An ex-SAS soldier has revealed some top tips for surviving a terrorist knife attack – including arming yourself with a pint.
Former warrant officer John Geddes, 60, learned the best techniques to thwart ‘active shooter incidents’ during his 14-year career in the elite special forces unit.
The father-of-three said the best tactic is to team up with others and overpower the attacker as a group.
He said a briefcase to the head of an attacker could prove a good move but throwing any liquid – hot or cold – into the face of a terrorist could give you the upper hand.
The expert said a pub garden umbrella could be used as a lance, a stool as a weapon and a coffee in the face could give you time to violently attack.
He said the worst thing to do was to stay on the floor unarmed, and that everyday objects used as a weapon can be the difference between life and death.
The security expert from Hereford said if you are ambushed you should make a “rational not emotion” decision to fight with whatever is close to hand.
The former paratrooper has co-written Be A Hero: The Essential Guide to Active Shooter Incidents which is out in August and has a chapter on how to survive knife attacks.
He said: “They have to become momentarily medieval and fight in a group. You have to pick up whatever is around and throw it.
“You can only run so far and so fast – and for some people that isn’t an option, so you have to fight.
“What you should do depends on how the situation presents itself but for the normal person taking on a knife with your bare hands, they’ve got no chance.
“If you are in a restaurant you’ve got knives, forks, chairs, and bottles. Throw them at the attack and overpower them.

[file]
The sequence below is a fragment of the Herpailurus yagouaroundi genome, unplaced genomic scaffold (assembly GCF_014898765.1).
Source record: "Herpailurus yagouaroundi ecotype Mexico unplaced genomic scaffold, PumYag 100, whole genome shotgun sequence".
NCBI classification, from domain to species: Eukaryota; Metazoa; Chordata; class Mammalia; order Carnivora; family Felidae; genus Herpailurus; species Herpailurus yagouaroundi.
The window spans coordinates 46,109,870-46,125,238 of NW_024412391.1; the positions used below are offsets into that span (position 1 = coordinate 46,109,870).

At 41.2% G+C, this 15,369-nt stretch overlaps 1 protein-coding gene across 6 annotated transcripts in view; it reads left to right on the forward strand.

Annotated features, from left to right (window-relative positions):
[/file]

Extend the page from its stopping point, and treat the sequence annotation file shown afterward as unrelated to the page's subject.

“They bleed the same as you – they are only human.
“Pick up a table with others and throw it at them and follow it up with whatever your club you can find.
“A pint pot – we all know the damage some idiot in the pub can do with that. That’s what people have to do collectively to defeat these perpetrators.
“Cold drinks are good too. Just throw them in his face, especially if they come in a good volume like a beer. Liquid – of any sort – in the face is a big impediment to action.
“For a moment you have to become a group of football hooligans.
“The very worst thing you can do is hide on the floor in the proximity of the attacker.
“If that’s what you do then you are going to be stabbed and shot.
“I heard one example of a man in the London attack talking about how he took them on with bottles and chairs and glasses.
“I suspect with the number of attackers and the number of people who were attacked, it will have happened more than once. People must have fought back.”
John said mass knife attacks are most common in Europe and there was “no reason to doubt” they would increase in frequency.
He advises approaching the terrorist from directly behind and warns you shouldn’t wrap a jacket around your arm for protection because it puts you in a “negative, defensive position”.
Writing in his book he said a computer bag is “heavy and can make a devastating weapon” and if cornered can be used to protect from blows.
From his chapter on knife attacks, he wrote: “When danger threatens, don’t forget it’s there on your shoulder ready to be deployed.
“Use it to keep a knifeman at bay, or if you come from his ‘six’ or flank, smash him on the head with it.”
“Move side to side as you counter the blows aimed at you.
“Avoid moving backward because, sooner or later, you are going to fall over something allowing the attacker to come above you and attack.”
He said a coffee cup is perfect “hurled into the perpetrator’s face” to “scald and blind him” and whenever possible you should “go for the head”.
Table umbrellas make a good lance – “go for the face” – and added one of the most useful weapons in a knife-attack scenario is a chair or stool held out in front.
John, who is a married grandfather-of-five was in the parachute regiment for ten years and then the SAS until he left a warrant officer in 1998.
He now works in private security training.